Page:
Ways to bring about better living through chemistry, the state of the art in brain research and the challenges of creating a single-electron transistor were explored on May 10 during the 2000 Research Directors Conference sponsored by MIT's Industrial Liaison Program.
Speaking on future challenges in their fields as part of a special focus on the sciences were Stephen J. Lippard, the Arthur Amos Noyes Professor of Chemistry and department head; Mriganka Sur, the Sherman Fairchild Professor of Neuroscience and head of brain and cognitive sciences; and Marc A. Kastner, the Donner Professor of Physics, head of physics and director of the Center for Materials Science.
Professor Lippard compared the work of chemists manipulating atoms to create new substances with that of artists creating new works. "Since human imagination has no boundaries, the field of chemistry can never be considered mature," he said.
To predict the direction of its future, however, he polled his colleagues around the country for a "wish list" of what the field may one day accomplish. This is part of what he dubbed "the quiet revolution" in chemistry because these goals are largely unheralded by the media.
The goals include meeting future energy needs, cleaning up the environment or at least producing no more chemical pollutants, creating devices that improve the quality of life as well as furthering basic understanding in the field.
Among chemists' aims are creating self-correcting chemical reactions that produce no hazardous waste or delete their own waste; creating chemical products and processes that do not require the use or generation of hazardous substances and that use renewable resources; creating chemical entities that would allow a patient to get a quick, thorough and noninvasive health profile; coming up with a way to convert methane in the field to methanol for fuel; building bridges out of materials that do not corrode; understanding the structure and function of intermolecular interactions; devising reagents and pathways to break into chemical bonds formerly considered inert; and coming up with catalysts to take up carbon dioxide the way plants do and turn it back into hydrocarbons.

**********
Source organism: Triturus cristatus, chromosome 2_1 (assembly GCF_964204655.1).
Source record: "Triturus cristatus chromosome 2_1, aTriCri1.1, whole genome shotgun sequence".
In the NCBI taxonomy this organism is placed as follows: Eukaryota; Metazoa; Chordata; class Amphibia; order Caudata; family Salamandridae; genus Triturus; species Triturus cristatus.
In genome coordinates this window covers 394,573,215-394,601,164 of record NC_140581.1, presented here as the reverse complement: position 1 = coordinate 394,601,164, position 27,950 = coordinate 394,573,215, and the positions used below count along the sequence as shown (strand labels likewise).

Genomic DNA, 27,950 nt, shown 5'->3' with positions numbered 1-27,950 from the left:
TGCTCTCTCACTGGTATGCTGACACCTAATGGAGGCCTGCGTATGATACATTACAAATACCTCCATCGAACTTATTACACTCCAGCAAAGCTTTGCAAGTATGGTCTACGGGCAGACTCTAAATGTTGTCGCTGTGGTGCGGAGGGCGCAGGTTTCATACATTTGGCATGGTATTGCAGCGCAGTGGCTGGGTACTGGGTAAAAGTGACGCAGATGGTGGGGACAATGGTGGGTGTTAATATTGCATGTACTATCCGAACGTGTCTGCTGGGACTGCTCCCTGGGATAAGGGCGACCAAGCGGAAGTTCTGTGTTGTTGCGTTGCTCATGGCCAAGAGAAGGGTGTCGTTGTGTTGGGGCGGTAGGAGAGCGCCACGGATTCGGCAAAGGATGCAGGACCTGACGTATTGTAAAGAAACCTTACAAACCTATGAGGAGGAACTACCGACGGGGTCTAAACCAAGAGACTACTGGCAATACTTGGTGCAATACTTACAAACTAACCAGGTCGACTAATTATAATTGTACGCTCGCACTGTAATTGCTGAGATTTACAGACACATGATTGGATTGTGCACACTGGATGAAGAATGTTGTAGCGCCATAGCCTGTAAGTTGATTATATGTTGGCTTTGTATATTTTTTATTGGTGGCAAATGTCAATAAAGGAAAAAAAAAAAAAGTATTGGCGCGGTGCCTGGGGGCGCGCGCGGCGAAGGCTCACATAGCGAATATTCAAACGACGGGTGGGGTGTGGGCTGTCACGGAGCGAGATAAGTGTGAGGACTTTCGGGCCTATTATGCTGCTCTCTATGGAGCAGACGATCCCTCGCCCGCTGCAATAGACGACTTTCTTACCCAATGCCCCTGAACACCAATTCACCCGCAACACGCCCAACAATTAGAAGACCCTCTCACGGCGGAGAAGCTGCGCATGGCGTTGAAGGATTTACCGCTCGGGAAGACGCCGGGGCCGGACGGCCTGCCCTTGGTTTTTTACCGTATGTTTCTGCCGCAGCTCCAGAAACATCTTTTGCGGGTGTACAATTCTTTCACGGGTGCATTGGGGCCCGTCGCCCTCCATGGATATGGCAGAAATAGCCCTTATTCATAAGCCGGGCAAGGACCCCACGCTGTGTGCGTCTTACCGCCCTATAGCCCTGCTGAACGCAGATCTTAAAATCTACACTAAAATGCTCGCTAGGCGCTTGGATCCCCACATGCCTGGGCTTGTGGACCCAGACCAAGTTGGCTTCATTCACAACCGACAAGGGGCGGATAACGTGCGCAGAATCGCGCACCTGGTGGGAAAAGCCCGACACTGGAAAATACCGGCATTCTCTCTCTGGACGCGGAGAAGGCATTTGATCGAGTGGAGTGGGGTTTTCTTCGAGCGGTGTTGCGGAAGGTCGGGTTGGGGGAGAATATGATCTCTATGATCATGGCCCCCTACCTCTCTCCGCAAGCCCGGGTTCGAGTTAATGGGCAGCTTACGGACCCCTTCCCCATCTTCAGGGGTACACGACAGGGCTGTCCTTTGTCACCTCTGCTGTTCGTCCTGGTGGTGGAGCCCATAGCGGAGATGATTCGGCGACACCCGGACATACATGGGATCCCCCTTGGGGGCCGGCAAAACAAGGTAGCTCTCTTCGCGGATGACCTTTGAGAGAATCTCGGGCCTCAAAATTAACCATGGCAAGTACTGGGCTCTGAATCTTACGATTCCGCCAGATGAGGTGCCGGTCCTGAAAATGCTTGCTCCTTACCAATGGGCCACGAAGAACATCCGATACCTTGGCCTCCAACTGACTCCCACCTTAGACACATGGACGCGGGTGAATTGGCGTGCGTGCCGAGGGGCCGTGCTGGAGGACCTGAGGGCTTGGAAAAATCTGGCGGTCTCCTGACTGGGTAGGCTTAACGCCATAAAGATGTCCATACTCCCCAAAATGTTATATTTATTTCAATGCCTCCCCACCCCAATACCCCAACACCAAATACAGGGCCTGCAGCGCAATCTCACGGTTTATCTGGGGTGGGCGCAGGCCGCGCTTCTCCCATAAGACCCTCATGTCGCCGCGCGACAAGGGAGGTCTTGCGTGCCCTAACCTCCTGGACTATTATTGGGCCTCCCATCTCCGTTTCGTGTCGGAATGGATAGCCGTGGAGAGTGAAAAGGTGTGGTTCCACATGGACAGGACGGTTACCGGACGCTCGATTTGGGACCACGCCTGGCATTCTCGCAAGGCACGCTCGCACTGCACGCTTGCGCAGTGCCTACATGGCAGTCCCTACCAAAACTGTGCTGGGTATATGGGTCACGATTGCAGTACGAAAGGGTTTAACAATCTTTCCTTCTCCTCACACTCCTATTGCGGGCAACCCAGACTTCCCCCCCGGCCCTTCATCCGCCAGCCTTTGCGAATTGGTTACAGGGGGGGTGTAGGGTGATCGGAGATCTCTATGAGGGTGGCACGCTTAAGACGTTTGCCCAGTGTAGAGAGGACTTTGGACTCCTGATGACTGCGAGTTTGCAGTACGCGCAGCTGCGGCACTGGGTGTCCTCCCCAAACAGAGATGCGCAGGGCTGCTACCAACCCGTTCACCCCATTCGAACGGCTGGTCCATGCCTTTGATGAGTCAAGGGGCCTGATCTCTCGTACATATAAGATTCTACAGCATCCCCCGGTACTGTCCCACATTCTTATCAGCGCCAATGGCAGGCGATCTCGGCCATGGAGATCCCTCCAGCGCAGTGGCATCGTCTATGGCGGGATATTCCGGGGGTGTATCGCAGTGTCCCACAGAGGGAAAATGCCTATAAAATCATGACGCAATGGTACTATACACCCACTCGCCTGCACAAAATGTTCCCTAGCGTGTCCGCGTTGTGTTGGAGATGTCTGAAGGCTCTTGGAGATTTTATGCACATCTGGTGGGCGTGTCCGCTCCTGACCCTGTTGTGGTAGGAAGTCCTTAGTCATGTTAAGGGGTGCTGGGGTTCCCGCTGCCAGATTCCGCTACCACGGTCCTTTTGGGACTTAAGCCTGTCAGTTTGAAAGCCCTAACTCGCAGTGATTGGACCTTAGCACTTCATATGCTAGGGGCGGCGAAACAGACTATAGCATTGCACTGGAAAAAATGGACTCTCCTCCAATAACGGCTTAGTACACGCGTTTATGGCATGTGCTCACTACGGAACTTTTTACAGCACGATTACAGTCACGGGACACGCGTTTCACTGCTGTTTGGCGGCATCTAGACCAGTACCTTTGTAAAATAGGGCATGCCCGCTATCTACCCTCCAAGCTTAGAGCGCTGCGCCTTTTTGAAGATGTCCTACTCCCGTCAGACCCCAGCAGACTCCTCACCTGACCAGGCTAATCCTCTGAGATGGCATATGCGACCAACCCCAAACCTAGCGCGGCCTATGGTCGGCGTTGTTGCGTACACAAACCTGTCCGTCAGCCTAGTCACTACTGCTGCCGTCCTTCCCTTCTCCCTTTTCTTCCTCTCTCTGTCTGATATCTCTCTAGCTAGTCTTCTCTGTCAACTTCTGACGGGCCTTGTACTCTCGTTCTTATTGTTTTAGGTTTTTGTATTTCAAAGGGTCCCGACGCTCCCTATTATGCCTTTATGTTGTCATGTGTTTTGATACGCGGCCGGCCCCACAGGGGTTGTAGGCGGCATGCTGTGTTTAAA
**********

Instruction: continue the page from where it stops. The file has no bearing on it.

'THE MOST FANTASTIC MACHINE'
Research performed during the past 20 years has shed more light on how our brains work than all of human history combined, Professor Sur said.
The cells that make up what he called "the most fantastic machine in the universe" are different from other cells in that their "language" is electrical. They also make interconnections with each other even though they are not physically touching.
Research on plasticity -- the brain's ability to grow and change -- hints that one day we may be able to grow new brain cells outside the body to replace damaged cells in living brains.
And even though researchers may soon be able to "grow brains in dishes that mimic real brains," Professor Sur emphasized that a brain as we know it can never exist without a body. The body -- it can be a virtual body -- is necessary to provide the visual and auditory input from which the brain learns and grows connections.
"Intelligence involves world knowledge, learning and context," he said. No matter how much time people spend programming computers, computers lack the understanding of words with which to form concepts.
He speculated that consciousness, which is still largely undefined, has something to do with "a complex mixture of loops" that comprise feedback and interconnections between networks of neurons.
Moore's first law is that the number of transistors on a computer chip doubles every 18 months. Professor Kastner cited Moore's second, lesser-known law: the cost of the facilities that build these chips doubles every four years. With the price of these plants now pushing the $1 billion mark, we now need the ability to produce novel devices packed with greater computing power for less money, he said.
One such device may be the single-electron transistor. A typical transistor needs 1,000 electrons to switch from on to off. A single-electron transistor would have the ability to turn on and off each time you add an electron. Right now, these experiments require extremely low temperatures.
Even if the temperatures can be brought up to manageable levels, how do you fabricate these devices? Professor Kastner said that self-assembly, through which scientists create the right conditions for the components' own natural properties to align themselves into a desired configuration, may be the best bet. "Self-assembly is likely to yield a wide variety of new devices if the fabrication gap can be bridged," he said. "But we still need to answer deep scientific questions" before this can be accomplished.
A version of this article appeared in MIT Tech Talk on May 17, 2000.